Tuesday's congressional hearing was second so far on oversight of the new federal education law, the Every Student Succeeds Act.
"It's not about identifying bad actors. It's an opportunity to check practices and supports," Assistant Secretary for Special Education and Rehabilitative Services Michael Yudin said Monday.
We've checked the seven remaining major presidential candidates' websites and Facebook posts to see what they've been saying about education over the past six months.
The head of the senate education committee told governors at their annual convention Sunday that the reauthorized education act gives them wide latitude in shaping education policy.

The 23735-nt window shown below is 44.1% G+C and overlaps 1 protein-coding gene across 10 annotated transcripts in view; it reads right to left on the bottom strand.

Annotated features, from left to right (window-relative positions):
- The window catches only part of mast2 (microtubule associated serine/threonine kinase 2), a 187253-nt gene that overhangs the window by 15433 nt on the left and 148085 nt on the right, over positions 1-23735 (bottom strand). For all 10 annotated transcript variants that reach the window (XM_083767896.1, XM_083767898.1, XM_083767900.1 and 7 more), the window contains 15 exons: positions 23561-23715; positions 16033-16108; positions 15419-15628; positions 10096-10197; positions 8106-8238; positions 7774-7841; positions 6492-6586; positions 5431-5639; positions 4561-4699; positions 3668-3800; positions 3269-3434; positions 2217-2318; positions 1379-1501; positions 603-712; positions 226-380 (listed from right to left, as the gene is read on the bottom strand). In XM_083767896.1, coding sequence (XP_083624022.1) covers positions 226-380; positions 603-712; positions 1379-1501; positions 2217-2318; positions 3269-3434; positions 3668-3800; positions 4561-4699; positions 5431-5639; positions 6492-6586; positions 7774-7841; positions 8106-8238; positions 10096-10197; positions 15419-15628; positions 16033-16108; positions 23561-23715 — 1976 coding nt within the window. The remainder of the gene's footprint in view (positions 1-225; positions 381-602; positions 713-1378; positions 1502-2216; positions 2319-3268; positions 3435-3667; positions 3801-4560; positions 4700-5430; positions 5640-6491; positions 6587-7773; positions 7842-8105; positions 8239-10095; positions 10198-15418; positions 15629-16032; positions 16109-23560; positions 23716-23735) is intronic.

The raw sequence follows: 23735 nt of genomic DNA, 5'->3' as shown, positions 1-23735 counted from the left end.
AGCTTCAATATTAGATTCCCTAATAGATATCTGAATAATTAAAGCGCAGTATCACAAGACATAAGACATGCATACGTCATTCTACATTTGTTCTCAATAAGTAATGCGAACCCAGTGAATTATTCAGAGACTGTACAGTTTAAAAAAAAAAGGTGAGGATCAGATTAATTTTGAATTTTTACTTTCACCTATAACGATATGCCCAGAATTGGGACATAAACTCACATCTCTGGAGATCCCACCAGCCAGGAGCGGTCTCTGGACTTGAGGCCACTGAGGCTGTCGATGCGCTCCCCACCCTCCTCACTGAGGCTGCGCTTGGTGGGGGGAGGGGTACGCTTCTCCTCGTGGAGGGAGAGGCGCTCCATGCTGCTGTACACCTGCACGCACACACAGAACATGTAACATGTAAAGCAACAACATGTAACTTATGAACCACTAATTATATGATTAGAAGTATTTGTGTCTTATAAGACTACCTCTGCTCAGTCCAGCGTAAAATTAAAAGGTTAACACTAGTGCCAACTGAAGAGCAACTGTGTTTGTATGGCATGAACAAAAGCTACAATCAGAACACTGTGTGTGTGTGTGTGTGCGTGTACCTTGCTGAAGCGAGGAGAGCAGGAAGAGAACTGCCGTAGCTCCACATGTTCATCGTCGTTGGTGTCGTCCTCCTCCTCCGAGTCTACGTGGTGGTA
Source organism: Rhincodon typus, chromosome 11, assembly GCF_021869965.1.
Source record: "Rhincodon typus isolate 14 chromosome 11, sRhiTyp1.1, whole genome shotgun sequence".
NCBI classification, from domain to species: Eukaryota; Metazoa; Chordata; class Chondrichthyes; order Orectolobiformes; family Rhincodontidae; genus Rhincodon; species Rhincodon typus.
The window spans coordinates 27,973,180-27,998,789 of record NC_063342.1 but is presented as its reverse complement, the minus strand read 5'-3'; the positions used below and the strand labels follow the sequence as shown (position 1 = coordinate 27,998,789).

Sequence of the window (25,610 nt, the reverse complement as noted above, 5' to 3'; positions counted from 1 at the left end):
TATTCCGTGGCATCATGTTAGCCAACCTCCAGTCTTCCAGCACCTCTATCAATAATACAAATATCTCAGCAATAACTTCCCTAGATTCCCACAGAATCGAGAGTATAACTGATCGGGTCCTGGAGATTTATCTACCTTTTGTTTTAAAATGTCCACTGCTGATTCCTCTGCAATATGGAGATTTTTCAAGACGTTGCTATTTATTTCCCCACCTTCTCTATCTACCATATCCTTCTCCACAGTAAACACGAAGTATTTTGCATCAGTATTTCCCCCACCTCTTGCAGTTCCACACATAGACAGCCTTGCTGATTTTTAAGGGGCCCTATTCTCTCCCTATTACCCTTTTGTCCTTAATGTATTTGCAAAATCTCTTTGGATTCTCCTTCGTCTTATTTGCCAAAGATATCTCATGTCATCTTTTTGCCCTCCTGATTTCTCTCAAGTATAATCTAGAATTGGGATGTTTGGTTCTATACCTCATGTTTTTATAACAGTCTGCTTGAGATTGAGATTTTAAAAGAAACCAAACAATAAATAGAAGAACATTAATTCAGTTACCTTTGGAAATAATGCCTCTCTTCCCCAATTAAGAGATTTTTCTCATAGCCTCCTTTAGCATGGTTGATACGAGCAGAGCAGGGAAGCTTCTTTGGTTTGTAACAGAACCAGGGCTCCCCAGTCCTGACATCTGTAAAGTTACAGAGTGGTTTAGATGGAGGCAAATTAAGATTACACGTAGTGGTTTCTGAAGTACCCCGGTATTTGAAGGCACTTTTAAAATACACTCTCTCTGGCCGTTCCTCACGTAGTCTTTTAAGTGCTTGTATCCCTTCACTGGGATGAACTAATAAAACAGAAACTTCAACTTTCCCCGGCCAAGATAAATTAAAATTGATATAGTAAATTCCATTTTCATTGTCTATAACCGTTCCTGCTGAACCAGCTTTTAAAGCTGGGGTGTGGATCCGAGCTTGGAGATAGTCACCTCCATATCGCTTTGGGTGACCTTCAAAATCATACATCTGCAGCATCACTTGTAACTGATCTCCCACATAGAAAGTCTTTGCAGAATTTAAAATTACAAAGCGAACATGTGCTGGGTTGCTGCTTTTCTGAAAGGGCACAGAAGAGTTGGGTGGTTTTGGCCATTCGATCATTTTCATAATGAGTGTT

Public school policy has not received a lot of attention in the 2016 race, even with Bush in the race.
The two new initiatives are part of the "Every Student, Every Day" campaign begun under President Barack Obama last year to bolster attendance.
The Every Student Succeeds Act won't be fully in place until the 2017-18 school year, when a new president and most likely, education secretary will be in charge.
The authors of the Every Student Succeeds Act tried to pare down the number of Education Department staff, but President Barack Obama apparently has other ideas.
The pediatric neurosurgeon and GOP presidential candidate has a plan touching on school choice and local control, but has also made waves his comments on school funding and other matters.
Clinton wants to encourage schools to create "School Climate Support Teams" in districts where a lot of kids are suspended or arrested in school.